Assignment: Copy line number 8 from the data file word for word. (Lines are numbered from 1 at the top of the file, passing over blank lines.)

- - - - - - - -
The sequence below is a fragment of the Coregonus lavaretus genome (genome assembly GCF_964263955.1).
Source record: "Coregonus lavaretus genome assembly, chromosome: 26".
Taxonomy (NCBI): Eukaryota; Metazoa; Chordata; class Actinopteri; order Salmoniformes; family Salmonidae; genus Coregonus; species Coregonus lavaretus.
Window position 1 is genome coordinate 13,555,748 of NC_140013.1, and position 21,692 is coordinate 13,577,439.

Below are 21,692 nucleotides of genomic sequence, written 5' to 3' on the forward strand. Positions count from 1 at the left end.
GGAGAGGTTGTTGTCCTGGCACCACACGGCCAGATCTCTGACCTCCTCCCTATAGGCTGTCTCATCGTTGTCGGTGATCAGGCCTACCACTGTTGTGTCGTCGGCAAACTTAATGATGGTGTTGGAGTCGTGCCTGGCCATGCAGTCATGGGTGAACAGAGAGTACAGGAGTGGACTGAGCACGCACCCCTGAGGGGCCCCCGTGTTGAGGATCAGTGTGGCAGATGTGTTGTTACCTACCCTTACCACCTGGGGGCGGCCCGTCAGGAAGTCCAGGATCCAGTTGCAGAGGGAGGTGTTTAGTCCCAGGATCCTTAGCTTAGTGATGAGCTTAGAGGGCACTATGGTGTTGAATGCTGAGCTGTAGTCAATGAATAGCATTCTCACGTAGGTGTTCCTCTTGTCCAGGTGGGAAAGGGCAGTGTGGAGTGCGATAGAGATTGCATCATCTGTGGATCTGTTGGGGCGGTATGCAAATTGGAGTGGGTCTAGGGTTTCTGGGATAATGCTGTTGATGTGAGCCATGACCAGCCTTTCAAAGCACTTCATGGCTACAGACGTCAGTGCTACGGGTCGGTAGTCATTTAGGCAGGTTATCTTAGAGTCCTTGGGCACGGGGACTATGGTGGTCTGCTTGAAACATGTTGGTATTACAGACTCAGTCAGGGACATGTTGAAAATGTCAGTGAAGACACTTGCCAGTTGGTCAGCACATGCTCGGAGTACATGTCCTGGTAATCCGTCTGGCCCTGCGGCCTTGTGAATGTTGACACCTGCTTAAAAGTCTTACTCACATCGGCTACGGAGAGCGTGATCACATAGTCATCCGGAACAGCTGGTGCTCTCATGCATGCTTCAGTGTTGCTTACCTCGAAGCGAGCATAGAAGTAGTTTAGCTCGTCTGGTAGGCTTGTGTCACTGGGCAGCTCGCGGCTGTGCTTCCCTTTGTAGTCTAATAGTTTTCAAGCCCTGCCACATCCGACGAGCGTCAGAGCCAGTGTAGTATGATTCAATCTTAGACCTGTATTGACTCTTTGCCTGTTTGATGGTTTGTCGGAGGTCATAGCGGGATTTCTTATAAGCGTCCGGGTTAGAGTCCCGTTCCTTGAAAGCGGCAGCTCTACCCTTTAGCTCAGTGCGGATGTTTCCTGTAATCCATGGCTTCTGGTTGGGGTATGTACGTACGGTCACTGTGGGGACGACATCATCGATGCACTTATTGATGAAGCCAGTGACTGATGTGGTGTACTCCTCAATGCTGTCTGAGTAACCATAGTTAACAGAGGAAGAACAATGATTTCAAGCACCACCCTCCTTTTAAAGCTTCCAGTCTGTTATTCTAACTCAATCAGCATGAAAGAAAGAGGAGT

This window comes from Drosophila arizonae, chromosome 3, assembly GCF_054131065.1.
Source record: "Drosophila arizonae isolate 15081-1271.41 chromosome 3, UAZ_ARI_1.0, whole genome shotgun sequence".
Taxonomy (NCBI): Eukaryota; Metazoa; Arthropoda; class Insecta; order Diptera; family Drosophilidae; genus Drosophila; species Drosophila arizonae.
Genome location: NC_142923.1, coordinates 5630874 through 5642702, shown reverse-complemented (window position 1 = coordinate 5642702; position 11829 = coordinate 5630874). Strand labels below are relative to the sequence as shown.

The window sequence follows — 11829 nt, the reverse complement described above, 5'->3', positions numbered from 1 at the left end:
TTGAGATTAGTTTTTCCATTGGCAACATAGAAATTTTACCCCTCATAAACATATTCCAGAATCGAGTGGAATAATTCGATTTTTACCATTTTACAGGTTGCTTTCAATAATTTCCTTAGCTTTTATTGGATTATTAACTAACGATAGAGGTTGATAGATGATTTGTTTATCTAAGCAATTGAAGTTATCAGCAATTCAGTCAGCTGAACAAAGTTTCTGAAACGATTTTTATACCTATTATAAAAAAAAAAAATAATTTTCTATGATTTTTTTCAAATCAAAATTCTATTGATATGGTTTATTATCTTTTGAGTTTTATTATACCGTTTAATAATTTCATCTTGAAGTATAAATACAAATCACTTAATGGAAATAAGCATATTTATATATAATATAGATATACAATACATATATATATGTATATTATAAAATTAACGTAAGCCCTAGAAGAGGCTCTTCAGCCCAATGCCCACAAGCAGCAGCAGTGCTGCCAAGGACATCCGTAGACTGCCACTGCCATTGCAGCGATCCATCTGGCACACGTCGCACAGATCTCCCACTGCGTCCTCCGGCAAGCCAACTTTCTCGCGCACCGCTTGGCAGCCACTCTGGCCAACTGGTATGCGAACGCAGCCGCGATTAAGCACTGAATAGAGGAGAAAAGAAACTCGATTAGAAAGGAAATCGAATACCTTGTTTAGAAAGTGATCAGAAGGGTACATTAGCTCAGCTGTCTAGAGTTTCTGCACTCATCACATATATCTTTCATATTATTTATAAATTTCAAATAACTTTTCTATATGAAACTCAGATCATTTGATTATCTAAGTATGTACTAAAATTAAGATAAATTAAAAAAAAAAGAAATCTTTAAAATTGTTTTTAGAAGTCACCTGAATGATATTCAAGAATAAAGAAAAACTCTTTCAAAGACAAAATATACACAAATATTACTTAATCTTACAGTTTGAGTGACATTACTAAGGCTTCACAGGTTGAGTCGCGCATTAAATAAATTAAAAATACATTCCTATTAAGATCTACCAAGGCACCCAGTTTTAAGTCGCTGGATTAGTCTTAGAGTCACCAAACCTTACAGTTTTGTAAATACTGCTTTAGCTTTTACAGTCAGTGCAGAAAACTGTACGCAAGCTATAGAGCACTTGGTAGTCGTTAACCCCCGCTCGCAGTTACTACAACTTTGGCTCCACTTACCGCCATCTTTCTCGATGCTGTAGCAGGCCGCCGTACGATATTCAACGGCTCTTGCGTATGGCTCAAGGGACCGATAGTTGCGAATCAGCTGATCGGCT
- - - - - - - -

Source record: "Drosophila arizonae isolate 15081-1271.41 chromosome 3, UAZ_ARI_1.0, whole genome shotgun sequence".